The Department of Justice (DOJ) will appeal a federal court's decision to strike down a Trump rule that would make it easier for health professionals to refuse to provide care for religious reasons.
The DOJ filed its notice of appeal Friday afternoon in the southern district of New York.
U.S. District Judge Paul Engelmayer, an Obama appointee, ruled against the administration in November, writing that the rule violated federal law.
The rule is touted by the administration as a way to protect the "conscience rights" of health care workers who oppose procedures or services because of their religious or moral beliefs.
Under the rule, entities that violate the rights of its employees could lose federal funding.
But the judge wrote in his ruling that only 6 percent of the complaints given to the court dealt with moral or religious objections. Eighty percent of complaints were about vaccinations.
Public health advocates outraged by Trump's limited vaping ban
Public health groups are outraged by President TrumpDonald TrumpGraham says he hopes that Trump runs again Trump says Stacey Abrams 'might be better than existing governor' Kemp Executive privilege fight poses hurdles for Trump MORE's limited vaping ban, arguing the new policy is short-sighted and will not stop a surge in youth vaping.
Health advocates are also accusing the president of bowing to political interests in an election year. The policy was intended to be a compromise between warring factions in the White House, but public health groups and anti-tobacco advocates greeted the announcement with anger and dismay.
The politics: White House officials tried to find a balance between advisers pushing for a comprehensive ban and campaign officials warning that any type of ban would have negative political consequences. But in trying to please both camps, experts said Trump has at best kept the status quo. At worst, they said, he has given tobacco companies a green light to target kids.
Public health concerns: The American Academy of Pediatrics, along with representatives of groups like the American Lung Association, the American Cancer Society and the Campaign for Tobacco-Free Kids, all noted that teens who vape mint or fruit flavors will soon shift to menthol pods if they are available.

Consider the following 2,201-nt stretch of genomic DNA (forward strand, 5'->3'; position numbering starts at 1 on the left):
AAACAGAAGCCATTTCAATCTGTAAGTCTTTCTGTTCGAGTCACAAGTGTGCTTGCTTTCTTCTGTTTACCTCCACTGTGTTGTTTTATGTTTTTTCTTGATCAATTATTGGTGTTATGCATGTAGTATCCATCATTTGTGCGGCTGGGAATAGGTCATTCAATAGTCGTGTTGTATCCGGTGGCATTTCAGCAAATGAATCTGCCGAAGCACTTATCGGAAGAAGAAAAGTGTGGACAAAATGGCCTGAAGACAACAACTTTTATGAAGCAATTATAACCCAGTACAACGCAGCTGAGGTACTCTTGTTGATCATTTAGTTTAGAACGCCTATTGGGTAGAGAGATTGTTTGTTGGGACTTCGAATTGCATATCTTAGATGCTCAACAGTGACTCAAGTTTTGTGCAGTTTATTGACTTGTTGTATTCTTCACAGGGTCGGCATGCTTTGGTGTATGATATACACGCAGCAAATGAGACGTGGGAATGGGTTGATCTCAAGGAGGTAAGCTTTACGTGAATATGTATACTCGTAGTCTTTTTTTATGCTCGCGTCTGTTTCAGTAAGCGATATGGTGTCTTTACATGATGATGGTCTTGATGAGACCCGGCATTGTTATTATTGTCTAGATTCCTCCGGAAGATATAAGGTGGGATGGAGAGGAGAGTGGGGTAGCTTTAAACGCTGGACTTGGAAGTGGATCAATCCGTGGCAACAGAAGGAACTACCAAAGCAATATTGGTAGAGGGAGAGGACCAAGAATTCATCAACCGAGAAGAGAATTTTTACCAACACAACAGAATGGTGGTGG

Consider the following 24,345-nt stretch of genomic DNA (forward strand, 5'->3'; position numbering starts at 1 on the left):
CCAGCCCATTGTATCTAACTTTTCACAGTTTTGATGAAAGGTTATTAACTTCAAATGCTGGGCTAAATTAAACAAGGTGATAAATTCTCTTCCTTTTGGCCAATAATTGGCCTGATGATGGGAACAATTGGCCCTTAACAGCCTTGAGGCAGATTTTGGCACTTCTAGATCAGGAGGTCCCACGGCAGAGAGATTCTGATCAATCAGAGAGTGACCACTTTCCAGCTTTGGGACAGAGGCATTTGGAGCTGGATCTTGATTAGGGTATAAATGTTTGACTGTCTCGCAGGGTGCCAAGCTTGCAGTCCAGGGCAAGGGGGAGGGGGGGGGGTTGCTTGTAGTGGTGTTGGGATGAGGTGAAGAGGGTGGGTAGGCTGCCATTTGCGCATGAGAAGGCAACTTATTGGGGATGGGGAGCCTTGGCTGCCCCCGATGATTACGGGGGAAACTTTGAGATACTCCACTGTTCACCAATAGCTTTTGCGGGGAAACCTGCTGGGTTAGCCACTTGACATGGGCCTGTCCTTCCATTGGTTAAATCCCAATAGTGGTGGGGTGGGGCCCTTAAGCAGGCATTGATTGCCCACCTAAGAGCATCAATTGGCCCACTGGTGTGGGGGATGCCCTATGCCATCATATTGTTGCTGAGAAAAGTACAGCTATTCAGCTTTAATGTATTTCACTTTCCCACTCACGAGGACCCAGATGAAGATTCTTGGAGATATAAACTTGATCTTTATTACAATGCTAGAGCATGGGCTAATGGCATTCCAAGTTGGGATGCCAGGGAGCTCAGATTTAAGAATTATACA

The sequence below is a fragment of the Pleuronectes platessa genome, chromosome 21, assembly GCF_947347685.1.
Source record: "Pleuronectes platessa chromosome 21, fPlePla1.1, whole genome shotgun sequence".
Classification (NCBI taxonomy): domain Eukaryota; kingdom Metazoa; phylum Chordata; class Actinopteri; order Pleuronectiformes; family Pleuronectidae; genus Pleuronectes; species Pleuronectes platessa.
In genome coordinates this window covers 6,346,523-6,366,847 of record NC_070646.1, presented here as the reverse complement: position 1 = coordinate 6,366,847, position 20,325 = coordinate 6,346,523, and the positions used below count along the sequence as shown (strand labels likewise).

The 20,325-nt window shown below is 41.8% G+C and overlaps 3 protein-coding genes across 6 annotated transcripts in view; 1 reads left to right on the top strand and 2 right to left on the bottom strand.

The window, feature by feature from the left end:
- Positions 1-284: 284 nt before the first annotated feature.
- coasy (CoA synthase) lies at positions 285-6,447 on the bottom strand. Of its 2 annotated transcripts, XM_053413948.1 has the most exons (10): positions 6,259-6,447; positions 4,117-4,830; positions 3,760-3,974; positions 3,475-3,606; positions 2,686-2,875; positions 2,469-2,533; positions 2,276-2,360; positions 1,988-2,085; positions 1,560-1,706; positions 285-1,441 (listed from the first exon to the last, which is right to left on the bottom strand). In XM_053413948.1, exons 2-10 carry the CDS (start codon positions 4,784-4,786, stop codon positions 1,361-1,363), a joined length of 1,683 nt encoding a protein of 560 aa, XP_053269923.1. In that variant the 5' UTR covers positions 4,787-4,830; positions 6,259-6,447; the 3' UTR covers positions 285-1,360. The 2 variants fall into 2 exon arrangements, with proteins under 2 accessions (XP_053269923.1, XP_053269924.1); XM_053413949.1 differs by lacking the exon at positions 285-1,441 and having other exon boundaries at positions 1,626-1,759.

CMS names former Anthem executive to key post
Brad Smith, a former Anthem executive, will lead the Center for Medicare & Medicaid Innovation at CMS, the agency announced Monday.
CMMI largely tests new payment models for Medicare and Medicaid. Smith will also serve as a senior adviser to Department of Health and Human Services Secretary Alex Azar on value-based transformation.
Smith most recently was chief operating officer of Anthem's Diversified Business Group. He also co-founded Aspire Health, which provided palliative care for patients facing serious illnesses.
"Brad will help HHS and CMS continue and accelerate the value-based transformation work that we have begun under President Trump," Azar said in a statement.
What we're reading
Trump touted a new antidepressant as a solution for veterans. Only 15 have been treated (Stat)
Effort to control opioids in an ER leaves some sickle cell patients in pain (Kaiser Health News)
GAO: VA spent $4 billion on new facilities with little oversight (Modern Healthcare)
State by state
Louisiana Health Department head who spearheaded Medicaid expansion stepping down (WWLTV)
Abortion reversal laws in Idaho, Utah could endanger women, study finds (KUER)
Hundreds have died from lethal drugs since death with dignity became law in California (East Bay Times)
From The Hill's Opinion Page